But the one thing I’ve learned to do over the years is wait.  So wait I did.  Until last Friday when I felt that two weeks was quite enough to have checked a fairly simple question with the expert.  The first phone call was fruitless: no paediatrician to be found.  The second phone call led to an answer machine, so I left a message filled with both facts, questions and emotions.

More waiting…

Happily, Tom’s endocrinologist, Prof is a lovely man and quickly realised that this issue needed to be nipped in the bud.  I received a phone call a few hours later from the great man!

Conclusion… Tom’s weight loss is unlikely to be as a result of growth hormone.  Prof feels that we need to look into Little Man’s gut.  This is something I have been questioning for a very long time, so is worth investigation.

More phone calls, to find the quickest way to an appointment.  We have not seen the gastro-enterologist for quite some time, so it may well need a referral from the GP again.  I’m hoping that my phone call to the feeding clinic may provide a short cut!  We will see.

In the meantime, while the growth hormone question has more or less been put to bed, a more fundamental one about Little Man’s body has been raised…

More waiting!



Today was the day of Toms annual cardiac check up.  Little Man, due to his Noonan Syndrome, has a congenital heart defect.  Had a congenital heart defect.  It’s a funny world, this world of modern medicine.  At birth, his heart sounded quite the way it should.  A few weeks later, this was no longer the case… lots of unpleasant sounds were coming through the doctors’ stethoscopes, resulting in quite disturbing faces on said doctors.

In 2004, the doctors confidently went in through his arteries (starting in his groin), fairly sure that they could open up that pesky pulmonary valve using a clever little balloon.  They had not counted on the stubborn plasticity of this valve, which stretched for about an hour, then returned to its former, more comfortable squashed self.  All of which would have been fine if only it was letting the blood through!!  It was not a wasted endeavour, however, because it allowed the surgeons an opportunity to “see” the heart of the problem (see what I did there, with the punning?!).  Not only was Little Man’s pulmonary valve far too narrow (stenosed), but the whole area around the valve was much too small.

Two years later, in 2006, everyone was ready to go in and fix this pesky valve.  Open heart surgery is a scary thing.  We were incredibly lucky to go through it with a two year old.  I know that Tom will have to endure this again in the future sometime, and I am not looking forward to helping him handle the anxiety of what is quite major surgery.  A two year old simply takes things as they come.  Signing consent is something that is worthy of a post in and of itself (note to self… write about consent).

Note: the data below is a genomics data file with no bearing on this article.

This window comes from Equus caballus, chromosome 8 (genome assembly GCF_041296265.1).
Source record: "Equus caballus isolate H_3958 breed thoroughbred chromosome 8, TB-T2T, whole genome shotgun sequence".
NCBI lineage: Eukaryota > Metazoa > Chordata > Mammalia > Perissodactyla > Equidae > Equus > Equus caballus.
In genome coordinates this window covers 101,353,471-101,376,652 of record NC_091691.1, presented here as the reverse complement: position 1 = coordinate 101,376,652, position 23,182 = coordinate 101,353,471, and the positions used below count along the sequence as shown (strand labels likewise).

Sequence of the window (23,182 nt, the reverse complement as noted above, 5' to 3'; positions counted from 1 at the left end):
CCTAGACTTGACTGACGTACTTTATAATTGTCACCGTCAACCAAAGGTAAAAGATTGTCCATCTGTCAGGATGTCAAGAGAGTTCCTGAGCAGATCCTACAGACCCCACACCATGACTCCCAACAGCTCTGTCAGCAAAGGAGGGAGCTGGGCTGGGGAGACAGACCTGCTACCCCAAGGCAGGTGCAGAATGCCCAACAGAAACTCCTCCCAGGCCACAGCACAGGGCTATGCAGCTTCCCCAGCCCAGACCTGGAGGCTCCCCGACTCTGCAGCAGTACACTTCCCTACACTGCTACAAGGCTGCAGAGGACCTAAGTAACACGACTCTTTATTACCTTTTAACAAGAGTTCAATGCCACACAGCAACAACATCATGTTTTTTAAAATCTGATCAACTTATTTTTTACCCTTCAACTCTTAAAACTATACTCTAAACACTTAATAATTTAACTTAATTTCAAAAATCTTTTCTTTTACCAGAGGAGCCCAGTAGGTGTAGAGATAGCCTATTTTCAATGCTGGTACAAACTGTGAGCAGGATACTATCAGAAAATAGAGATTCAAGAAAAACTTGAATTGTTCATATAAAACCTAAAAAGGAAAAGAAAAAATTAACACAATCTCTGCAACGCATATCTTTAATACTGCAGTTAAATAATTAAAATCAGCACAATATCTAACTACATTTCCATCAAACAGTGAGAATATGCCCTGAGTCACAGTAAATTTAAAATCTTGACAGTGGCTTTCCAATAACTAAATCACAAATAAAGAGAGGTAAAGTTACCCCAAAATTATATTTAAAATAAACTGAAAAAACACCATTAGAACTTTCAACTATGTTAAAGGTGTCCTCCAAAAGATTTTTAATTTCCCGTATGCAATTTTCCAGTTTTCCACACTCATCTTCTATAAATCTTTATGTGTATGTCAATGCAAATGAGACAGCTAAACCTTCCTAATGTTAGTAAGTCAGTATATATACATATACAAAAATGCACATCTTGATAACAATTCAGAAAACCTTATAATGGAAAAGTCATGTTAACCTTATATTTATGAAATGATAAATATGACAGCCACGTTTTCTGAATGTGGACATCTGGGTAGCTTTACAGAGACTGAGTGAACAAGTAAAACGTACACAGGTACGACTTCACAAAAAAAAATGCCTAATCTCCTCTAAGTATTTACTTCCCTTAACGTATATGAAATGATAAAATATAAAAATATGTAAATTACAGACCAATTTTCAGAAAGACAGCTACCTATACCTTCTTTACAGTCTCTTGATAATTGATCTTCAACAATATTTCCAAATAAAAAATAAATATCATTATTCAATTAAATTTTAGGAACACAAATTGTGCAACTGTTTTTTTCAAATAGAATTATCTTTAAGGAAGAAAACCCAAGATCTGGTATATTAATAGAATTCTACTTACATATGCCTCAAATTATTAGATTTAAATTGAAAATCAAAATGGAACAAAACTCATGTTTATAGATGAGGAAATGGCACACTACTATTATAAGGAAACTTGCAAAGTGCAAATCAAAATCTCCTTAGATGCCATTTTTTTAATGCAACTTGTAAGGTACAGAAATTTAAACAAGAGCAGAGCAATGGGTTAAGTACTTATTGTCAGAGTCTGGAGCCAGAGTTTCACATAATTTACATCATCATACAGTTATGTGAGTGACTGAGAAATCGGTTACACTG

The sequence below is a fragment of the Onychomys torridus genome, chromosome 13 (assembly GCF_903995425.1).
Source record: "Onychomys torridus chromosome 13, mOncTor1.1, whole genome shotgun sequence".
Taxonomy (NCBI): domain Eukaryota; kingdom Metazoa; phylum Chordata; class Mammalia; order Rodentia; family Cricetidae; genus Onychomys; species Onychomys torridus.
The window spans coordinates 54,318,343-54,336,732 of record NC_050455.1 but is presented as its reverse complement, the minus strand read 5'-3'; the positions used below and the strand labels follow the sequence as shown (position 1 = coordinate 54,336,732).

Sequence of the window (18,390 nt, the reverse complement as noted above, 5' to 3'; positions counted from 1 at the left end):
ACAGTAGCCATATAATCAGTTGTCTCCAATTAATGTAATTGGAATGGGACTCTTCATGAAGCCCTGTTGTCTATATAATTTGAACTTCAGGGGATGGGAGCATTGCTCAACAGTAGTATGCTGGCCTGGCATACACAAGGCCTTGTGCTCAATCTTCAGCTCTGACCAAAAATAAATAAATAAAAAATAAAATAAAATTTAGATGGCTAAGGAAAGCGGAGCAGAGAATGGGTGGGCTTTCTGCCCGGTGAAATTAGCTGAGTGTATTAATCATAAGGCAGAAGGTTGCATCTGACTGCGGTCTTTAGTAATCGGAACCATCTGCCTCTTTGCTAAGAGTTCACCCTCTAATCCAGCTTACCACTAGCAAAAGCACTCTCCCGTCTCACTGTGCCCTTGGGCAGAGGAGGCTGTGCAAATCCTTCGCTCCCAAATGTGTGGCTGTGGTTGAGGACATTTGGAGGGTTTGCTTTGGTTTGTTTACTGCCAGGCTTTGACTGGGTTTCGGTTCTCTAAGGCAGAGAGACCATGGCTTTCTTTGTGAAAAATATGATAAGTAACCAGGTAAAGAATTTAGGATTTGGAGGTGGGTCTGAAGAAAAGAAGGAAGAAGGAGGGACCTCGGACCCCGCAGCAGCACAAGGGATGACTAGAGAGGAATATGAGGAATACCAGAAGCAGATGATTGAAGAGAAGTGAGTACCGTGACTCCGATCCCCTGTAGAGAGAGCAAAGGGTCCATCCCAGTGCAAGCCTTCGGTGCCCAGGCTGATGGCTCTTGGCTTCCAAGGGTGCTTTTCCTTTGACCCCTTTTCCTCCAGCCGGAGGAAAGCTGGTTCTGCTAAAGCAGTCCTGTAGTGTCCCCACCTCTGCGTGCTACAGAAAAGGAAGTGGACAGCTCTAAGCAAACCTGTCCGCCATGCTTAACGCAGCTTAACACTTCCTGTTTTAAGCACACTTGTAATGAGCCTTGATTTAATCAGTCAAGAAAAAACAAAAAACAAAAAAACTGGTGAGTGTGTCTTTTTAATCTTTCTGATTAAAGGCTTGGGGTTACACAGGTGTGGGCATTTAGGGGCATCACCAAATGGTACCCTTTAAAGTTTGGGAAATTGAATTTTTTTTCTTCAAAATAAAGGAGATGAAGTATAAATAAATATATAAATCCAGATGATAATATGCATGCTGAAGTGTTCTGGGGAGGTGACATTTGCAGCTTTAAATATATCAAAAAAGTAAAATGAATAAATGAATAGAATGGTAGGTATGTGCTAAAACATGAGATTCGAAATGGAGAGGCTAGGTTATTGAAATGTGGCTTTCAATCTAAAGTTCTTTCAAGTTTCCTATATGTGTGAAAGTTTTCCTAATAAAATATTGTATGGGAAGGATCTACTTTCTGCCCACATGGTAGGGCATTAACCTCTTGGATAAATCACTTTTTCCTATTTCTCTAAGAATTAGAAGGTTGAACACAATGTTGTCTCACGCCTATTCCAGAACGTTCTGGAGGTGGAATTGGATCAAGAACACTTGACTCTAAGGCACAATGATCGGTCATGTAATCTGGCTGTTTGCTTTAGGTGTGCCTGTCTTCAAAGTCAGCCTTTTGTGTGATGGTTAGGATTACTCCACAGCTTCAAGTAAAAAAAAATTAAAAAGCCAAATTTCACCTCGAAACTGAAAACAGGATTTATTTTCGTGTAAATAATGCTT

As it was, Little Man made open heart surgery look simple.  We were out of hospital 3 days after booking in.  Minus a pulmonary valve, and with a widened tract thanks to a bovine annular patch!

Since then, we see the cardiologist yearly.  I’m pleased to say that a thorough echocardiogram today showed almost no change since last year.  A very boring result, which is marvellous!  Tom was wonderful, lying very patiently while Senetta poked him in the chest, sometimes quite hard to get a good picture.  I had my first good appointment with a registrar, and have nothing but praise for Dr Henning Clausen… thank you good doctor for listening.

Next appointment is next year…  Hopefully by then we will have a happier overall picture, but it is rather lovely to know that “my heart is really good”, to quote Little Man as he gave the news to his Daddy on the way home.

Today was a day of hearts differently too.  The thing is, that Great Ormond Street Hospital is familiar to us because Little Man sees so many specialists there.  But unlike for other families, it is not a place we live.  Yes, we have had a few inpatient stays there, but never for more than a few days at a time.  Some families spend weeks and months there.  I’m not sure how the mums and dads manage, other than to know that when there is no choice, we rise to the occasion.

I know the exhaustion of spending hours and days sat in a chair by the bedside of a child who is ill.  I know the brain numbing experience of hours and hours of the Disney Channel.  I know the desperation of never feeling really clean.  Quick showers with a limited change of clothes is no substitute for home washing!  I know the sag of shoulders that accompanies that mediocre cup of tea made in stolen minutes in the parent kitchen.  I know the endless waiting for nurses, doctors, medication, decisions.  I do not know the impact of this life over more than a few days, but I do know that as much as the children struggle and suffer, the parents do so in equal measure.  Not to mention that horrific adult component that adds knowledge of the big picture, and parental instinct that makes you ache each time your little one winces.

So… at the end of last week I put out a little post on my Facebook page:  “All GOSH peeps, I’m coming up!  Who needs a hug?  A coffee?  Anything else?  Care packages can come your way!”.